The 3D printing industry is still going from strength to strength. According to the IDTechEx
report 3D Printing 2015-2025: Technologies, Markets, Players
this industry is set to grow from $1bn in 2012 to $20bn in 2025. This growth is due to both improvements in existing printing technologies and the development of completely new technologies. Keeping track of these developments is a challenge.
IDTechEx have been tracking the 3D printing industry for years by attending events and interviewing major players. All of the information is collated in comprehensive databases of manufacturers, service bureaus and printers. The database is regularly updated and provides a solid foundation for assessing the current state of the market as well as forecasting how things will change in the future. In particular, it is easy to identify key differentiators between technologies and vendors using this information. However, it is not always easy to analyse or visualize the data so we have adopted some novel techniques to help.
In the case of printers the database provides detailed quantitative information on technology type, build volume, build speed, precision, machine price and so on for hundreds of different machines ranging from consumer-level products to high-end industrial manufacturing for aerospace. Common forms of analysis such as principal component analysis (PCA), a machine learning algorithm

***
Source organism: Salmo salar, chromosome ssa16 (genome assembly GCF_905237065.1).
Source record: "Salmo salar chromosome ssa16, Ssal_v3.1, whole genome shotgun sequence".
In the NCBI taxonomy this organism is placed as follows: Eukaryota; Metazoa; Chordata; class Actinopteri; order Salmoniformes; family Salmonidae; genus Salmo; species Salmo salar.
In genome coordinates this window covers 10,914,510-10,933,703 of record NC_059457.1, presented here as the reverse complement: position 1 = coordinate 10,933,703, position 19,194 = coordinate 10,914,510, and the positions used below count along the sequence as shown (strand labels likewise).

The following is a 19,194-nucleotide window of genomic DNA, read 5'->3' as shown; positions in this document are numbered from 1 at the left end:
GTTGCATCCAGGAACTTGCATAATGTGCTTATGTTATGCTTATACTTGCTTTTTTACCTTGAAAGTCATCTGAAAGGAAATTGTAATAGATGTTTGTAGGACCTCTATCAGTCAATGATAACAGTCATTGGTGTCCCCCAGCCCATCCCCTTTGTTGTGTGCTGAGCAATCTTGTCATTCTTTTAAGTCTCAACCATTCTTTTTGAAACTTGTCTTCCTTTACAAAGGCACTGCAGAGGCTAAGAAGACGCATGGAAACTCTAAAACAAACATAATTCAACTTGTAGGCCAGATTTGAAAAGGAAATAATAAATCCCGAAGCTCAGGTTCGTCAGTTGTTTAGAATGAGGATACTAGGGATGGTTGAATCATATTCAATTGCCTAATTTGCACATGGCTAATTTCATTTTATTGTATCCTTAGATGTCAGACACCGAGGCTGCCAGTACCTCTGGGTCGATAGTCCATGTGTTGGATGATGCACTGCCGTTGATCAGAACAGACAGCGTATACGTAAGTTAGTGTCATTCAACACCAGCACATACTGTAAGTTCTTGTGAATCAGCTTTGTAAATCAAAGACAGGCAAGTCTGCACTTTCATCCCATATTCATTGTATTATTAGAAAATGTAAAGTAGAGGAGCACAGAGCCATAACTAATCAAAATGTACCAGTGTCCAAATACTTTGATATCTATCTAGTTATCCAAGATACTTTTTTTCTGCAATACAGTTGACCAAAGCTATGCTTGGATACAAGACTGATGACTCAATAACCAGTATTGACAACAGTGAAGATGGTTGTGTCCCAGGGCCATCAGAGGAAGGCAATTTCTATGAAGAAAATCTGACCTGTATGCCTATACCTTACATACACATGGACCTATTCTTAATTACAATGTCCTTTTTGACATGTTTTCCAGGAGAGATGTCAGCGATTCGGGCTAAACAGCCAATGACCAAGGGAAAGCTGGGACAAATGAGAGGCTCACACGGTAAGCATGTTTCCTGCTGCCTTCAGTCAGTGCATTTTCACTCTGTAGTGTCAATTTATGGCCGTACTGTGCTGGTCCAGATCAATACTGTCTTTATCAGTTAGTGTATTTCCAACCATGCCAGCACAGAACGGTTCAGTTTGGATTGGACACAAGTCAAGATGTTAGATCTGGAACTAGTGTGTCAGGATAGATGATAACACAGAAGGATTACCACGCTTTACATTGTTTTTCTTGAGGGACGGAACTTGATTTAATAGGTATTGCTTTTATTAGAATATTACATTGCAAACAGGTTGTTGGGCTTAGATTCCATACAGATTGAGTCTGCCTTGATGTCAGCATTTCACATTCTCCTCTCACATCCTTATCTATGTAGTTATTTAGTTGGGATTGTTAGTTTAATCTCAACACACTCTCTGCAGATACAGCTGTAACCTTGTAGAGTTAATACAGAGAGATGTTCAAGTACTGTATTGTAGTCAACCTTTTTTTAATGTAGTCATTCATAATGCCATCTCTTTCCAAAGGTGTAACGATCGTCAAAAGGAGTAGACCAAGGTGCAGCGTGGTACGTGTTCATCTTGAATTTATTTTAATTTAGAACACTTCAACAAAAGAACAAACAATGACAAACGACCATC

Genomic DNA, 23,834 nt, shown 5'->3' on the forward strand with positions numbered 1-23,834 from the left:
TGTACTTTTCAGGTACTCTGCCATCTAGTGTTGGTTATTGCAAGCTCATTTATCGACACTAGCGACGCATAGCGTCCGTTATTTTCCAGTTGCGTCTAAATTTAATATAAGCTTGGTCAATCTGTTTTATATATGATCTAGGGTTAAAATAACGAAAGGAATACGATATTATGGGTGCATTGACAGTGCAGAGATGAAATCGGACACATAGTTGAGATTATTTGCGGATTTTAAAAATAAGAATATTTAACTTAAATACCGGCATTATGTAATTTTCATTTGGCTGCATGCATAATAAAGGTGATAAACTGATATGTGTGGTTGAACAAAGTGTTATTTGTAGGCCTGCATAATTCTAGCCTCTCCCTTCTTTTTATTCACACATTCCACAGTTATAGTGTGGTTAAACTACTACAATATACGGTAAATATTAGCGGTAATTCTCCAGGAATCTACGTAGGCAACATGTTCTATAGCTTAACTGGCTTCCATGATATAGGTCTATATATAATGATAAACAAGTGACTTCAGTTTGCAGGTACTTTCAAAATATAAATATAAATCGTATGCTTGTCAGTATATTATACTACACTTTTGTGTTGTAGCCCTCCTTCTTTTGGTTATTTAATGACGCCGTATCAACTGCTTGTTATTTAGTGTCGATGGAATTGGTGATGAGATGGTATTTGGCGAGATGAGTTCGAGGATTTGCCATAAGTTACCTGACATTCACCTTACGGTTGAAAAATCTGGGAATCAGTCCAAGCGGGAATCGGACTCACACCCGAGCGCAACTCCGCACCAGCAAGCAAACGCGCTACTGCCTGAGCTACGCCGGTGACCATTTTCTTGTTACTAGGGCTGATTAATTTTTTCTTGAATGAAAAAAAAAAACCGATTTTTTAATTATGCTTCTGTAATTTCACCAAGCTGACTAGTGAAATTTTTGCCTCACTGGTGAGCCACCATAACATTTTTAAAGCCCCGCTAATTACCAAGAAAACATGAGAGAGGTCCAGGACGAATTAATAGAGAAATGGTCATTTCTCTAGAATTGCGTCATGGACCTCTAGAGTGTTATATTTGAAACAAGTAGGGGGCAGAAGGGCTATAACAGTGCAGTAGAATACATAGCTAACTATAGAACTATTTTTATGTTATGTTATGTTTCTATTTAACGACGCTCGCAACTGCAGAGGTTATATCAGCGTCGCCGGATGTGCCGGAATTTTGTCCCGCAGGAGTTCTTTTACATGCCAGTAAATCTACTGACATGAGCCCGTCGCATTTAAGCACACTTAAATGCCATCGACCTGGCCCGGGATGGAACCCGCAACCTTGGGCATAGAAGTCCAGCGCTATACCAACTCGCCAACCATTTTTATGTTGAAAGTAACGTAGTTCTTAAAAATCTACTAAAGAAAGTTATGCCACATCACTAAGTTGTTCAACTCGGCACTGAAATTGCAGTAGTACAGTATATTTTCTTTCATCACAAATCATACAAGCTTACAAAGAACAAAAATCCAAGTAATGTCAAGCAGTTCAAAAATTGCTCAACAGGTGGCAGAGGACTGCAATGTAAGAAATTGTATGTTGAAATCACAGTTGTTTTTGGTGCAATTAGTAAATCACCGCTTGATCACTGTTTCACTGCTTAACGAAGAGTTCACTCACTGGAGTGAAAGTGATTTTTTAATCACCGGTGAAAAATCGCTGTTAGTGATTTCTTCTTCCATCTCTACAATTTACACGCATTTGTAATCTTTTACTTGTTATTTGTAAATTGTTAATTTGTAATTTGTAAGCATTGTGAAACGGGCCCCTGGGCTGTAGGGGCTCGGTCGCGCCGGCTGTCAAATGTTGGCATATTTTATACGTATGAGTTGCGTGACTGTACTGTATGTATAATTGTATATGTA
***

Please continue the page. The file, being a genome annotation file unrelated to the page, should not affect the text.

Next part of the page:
, can be used to study the data in order to spot interesting features such as key differentiators in terms of characteristics such as speed and price or combinations thereof. There are also many different ways to visualize this data.
Our favorite approach to visualizing data entails choosing a pair of axes, such as price and build speed, and plotting each printer as a dot colored according to its technology type. The regions of the price-speed plane occupied by different technologies may then be highlighted by drawing the convex hull that surrounds the points for each technology in its color. Due to the huge variations in all characteristics, log scales are used throughout.
The following figure shows one such diagram for price vs speed:
This diagram shows immediately the regions occupied by the different 3D printing technologies with thermoplastic extrusion in the bottom left hand corner (low price and low speed) to sand printing at the top right (high price and high speed) and selective laser melting of metals in the bottom right (high price and low speed).
The plastic printing technologies (thermoplastic extrusion, SLA/SLP, *Jet and SLS) offering increasing speed with increasing price starting with thermoplastic extrusion and going through SLA/DLP and jetting to SLS. For plastic printers, the price vs speed tradeoff is the single biggest key differentiator between the products on the market.
In contrast, metal printers vary greatly in terms of speed but vary relatively little in terms of price. Specifically, speeds range from 1 to 3,000mm³/s whereas prices range from $150k to $3m. When it comes to metal 3D printers, price is clearly not the main differentiator.
In terms of progress in 3D printing technologies, the upper left quadrant represents printers that are both cheap and fast. This is clearly sparsely populated today. Several players are pushing into this region including Carbon3D
's high speed vat photopolymerisation and HP
's high speed Multijet Fusion.